MERKLE TREES

Merkle trees are used in both Bitcoin and Ethereum and serve as a core fundamental component in blockchain networks.

A “merkle tree” is a structure that allows for the verification of transactions through use of large historical transaction data for given blockchain networks. Verifying a transaction simply means confirming the consistency and legitimacy of transactions throughout a blockchain network.

Verifications done through Merkle Tree structures operate from an

  1. Inefficient computational structure

  2. Makes verifying and exchanging Light Node data with a simple transaction list difficult

An argument for improving processing speeds is the introduction of a proposed “LEVEL Tree” Validation structure.

LEVEL TREES

So it’s best to take an example from a project that is implementing this; FLETA.

FLETA’s LEVEL Tree structure consists of three levels of clusters of 16 transactions that are hashed into one unit, where each level above represents the hashed pair of units from the level below. This structure offers a more efficient solution to the hashing process as each level is simplified to just 16 subunits within each cluster.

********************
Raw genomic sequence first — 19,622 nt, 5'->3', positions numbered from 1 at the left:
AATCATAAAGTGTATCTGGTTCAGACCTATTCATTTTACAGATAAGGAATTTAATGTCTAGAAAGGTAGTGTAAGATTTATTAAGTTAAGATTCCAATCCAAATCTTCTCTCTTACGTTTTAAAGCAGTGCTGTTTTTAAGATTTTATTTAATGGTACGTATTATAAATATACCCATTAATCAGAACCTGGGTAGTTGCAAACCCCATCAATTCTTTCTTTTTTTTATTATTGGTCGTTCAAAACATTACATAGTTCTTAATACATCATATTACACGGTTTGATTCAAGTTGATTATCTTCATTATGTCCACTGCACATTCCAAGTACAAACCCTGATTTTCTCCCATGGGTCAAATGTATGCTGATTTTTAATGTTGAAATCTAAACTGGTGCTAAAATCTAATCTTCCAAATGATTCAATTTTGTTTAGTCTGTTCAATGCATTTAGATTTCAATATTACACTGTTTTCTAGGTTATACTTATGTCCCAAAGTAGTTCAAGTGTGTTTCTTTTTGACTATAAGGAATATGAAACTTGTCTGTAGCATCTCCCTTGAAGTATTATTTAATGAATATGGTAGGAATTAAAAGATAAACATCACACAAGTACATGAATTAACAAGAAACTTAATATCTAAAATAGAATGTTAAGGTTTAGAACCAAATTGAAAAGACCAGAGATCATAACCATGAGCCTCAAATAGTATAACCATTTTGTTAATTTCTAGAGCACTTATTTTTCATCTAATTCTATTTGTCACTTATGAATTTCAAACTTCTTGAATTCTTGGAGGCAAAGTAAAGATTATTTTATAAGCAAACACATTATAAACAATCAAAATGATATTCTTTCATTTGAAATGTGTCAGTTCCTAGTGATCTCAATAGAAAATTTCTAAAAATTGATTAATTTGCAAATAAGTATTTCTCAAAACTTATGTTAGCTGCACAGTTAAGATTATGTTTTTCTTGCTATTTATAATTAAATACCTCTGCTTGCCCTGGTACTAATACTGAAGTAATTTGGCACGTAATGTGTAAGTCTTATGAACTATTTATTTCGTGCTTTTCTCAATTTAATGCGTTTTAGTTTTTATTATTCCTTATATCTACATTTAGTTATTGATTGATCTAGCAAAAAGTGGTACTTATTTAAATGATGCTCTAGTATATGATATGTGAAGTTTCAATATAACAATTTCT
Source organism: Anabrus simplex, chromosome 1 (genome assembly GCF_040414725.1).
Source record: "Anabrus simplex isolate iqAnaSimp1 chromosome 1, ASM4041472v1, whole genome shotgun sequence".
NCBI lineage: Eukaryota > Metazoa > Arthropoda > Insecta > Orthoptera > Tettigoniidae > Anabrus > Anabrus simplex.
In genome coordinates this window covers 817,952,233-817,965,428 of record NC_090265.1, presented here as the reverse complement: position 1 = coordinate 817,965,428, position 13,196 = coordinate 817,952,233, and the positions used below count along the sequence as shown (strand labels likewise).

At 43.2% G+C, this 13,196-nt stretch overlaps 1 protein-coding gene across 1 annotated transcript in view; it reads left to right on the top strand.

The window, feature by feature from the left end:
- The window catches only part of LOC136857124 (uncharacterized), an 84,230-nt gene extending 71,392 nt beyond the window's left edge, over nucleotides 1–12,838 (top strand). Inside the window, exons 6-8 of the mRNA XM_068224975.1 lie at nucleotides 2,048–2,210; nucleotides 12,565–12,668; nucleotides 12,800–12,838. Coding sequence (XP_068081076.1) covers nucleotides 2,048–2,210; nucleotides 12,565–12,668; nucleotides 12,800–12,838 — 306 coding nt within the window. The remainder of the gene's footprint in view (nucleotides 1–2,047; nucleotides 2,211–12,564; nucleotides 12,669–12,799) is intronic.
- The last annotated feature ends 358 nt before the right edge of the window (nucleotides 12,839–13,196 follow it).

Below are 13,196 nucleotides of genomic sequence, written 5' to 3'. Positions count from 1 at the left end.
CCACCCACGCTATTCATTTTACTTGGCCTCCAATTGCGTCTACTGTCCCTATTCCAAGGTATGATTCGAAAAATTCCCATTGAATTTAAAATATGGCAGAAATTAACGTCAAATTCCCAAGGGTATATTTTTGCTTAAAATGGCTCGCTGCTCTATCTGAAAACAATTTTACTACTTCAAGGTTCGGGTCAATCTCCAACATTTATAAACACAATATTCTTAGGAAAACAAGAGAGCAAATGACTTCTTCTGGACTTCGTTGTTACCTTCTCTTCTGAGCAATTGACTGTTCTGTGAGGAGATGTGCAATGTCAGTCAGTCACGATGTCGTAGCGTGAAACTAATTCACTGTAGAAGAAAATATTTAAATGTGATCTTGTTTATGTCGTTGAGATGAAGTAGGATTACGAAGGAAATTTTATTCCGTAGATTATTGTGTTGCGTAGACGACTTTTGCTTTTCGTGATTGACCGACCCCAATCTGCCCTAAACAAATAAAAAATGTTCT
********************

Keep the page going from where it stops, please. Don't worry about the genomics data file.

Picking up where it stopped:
Summary:

This structural change requires far less data storage and computing requirements to verify transactions, meaning less resources are wasted and lower powered computing devices are able to connect to the network and act as a light node.

LEVEL trees saved in light nodes include the root level, level 1, and level 2 where light nodes can request information from full nodes (all levels) when required.

What are your thoughts on improving scalability on blockchain networks?

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